A lot of people I trust have seen it and said it will be a smash:
I went in expecting to hate it. But I was wowed. His technical abilities have developed amazingly from Roger & Me to this. This might actually be the best film of this sort I've ever seen. He's brilliant at exposing problems in the system. Well, give him credit for that. The problem is that the alternative vision he gives us is laughable - literally. But there are horrendous inefficiencies with the US system, they need to be bulldogged, and at present nothing's happening. Bringing attention to focus on that is a great service.
Another reader writes in defense of government medicine:
You have your own very negative personal experience with Britain's system. But I feel that the situation as it currently exists in the US requires solutions that, even for a conservative, have to go beyond the hardened orthodoxy of "government = less for more", "private enterprise = more for less". I am no economist; in my own experience, however, this equation just doesn't cut it. I have little direct experience of government work, but both my parents have worked in state and local government (in a state energy office and a city welfare program) and I saw them working hard, being frugal in their work, making a lot happen with a little, accounting for every expense.
My own brief experience in consulting was, by contrast, one of huge amounts of waste: high-priced plane tickets bought at the last minute for no reason other than laziness, luxury hotel rooms, excessive quantities of staff, lavishly paid for by giant corporations and all to give them messages they wouldn't act on, but needed to have hired in to check a box or cover their asses.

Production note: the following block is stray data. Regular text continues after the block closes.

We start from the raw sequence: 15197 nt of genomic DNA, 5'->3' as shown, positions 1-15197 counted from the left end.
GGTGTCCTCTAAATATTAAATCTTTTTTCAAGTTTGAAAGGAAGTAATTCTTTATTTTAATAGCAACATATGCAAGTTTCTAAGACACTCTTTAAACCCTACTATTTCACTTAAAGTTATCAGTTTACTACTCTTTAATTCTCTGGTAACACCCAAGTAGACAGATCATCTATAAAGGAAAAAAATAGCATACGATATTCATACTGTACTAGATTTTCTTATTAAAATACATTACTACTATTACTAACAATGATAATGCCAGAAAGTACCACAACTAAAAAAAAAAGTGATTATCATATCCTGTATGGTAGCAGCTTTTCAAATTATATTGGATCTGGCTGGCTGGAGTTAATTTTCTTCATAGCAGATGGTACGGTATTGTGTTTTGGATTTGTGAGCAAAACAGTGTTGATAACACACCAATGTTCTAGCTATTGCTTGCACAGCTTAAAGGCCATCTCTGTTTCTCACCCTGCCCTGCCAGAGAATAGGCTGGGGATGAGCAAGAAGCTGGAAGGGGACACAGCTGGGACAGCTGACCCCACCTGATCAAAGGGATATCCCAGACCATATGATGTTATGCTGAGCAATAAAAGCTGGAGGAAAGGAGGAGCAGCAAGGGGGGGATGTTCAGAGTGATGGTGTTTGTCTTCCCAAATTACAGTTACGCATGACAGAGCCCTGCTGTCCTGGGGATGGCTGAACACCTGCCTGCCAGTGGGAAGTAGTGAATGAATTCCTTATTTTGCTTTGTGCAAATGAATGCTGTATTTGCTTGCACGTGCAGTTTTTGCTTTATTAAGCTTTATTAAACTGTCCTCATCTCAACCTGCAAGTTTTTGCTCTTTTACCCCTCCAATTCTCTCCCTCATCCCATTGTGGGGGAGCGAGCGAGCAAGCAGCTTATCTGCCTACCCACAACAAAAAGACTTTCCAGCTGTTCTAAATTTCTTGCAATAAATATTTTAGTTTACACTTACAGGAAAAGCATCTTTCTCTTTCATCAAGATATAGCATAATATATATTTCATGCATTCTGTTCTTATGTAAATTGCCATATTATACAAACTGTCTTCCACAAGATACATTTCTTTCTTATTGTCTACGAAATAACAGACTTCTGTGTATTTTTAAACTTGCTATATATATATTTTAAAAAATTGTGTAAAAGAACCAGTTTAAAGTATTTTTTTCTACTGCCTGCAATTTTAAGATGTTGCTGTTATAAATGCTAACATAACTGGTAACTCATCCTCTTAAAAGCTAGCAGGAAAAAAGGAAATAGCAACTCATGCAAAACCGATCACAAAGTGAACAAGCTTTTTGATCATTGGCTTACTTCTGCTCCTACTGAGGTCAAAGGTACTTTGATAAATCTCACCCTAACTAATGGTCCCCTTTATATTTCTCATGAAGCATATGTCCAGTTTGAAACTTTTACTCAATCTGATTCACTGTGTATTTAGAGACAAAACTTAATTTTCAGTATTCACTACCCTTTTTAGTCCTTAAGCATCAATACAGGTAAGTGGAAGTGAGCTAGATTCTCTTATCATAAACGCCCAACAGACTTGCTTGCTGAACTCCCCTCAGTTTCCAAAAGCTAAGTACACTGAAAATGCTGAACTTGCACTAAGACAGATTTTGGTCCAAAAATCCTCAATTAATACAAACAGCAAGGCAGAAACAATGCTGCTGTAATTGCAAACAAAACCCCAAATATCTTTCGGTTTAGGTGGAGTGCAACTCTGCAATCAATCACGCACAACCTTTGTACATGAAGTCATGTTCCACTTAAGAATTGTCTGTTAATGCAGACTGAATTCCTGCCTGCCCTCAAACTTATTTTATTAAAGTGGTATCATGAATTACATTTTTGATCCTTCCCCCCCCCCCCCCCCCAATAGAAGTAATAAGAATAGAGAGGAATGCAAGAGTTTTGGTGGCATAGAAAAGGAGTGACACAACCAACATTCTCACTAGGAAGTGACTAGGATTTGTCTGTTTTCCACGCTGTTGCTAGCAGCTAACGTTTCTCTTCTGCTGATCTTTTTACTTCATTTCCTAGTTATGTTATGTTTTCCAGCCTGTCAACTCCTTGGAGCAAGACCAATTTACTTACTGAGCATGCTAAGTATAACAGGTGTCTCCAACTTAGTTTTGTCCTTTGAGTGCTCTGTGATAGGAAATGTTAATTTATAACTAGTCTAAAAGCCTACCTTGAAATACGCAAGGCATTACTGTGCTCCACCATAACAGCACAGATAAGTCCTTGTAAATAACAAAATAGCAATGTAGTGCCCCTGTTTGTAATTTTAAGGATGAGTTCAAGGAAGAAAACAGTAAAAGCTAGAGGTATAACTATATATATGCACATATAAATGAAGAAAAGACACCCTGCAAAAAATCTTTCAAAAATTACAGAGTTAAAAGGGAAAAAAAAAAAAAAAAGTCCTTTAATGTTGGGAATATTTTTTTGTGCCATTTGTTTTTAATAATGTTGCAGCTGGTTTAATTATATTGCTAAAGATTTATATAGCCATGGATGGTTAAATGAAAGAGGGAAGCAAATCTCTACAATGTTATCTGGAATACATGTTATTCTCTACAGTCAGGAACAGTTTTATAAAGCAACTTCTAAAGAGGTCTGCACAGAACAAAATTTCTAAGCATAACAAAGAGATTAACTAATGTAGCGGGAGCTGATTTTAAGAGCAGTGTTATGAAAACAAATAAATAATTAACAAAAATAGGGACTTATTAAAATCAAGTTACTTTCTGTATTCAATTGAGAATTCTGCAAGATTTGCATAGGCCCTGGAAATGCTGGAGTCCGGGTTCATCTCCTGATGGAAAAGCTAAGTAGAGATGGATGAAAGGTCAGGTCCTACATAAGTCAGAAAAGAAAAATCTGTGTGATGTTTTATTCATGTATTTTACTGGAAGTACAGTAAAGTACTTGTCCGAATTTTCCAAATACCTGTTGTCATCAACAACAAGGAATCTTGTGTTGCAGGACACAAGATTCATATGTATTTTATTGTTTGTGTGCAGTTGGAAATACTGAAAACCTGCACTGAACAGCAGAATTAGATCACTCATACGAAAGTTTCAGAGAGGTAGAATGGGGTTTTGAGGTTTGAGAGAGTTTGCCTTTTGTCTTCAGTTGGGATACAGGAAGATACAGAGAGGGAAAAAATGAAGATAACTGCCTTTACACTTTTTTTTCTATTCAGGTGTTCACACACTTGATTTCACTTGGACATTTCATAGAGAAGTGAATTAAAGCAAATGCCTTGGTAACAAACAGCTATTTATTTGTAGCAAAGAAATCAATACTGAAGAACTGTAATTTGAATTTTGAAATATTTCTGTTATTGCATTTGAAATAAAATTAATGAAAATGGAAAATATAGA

I don't want the people involved in those transactions deciding who gets what medical procedure, but they're exactly the type of person deciding it now. (This also makes me despair at the thought of ever reining in the great damage we're doing to the environment - corporate culture is just too wasteful and entrenched for individuals on their own to make much difference.) My own experience in university and nonprofit worlds is somewhere in between - in the university I find pockets of extreme frugality and pockets of great inefficiency and waste.
All this suggests to me that much of the difference between efficiency and inefficiency, or smart and dumb decisions, in any given sector is cultural, dependent on local group and individual choices, on access and accountability, rather than a necessary structural effect of the profit status of the enterprise. I think of the $300 wrist splint which cost pennies to make and which I was able to get for $30 because I had insurance. The hospital makes a lot of money, the insurance company passes on the cost to my employer, which has chosen the group health care plan and takes part of the cost out of my paycheck; I have little choice in the matter. It's one way to manage collectivity (one which, in this case, certainly allows for inefficiency and stupid choices); government is another. I have lots more opinions on this, but I'll stop here because I really don't know the economics.
Dammit. I'll have to see the bloody thing.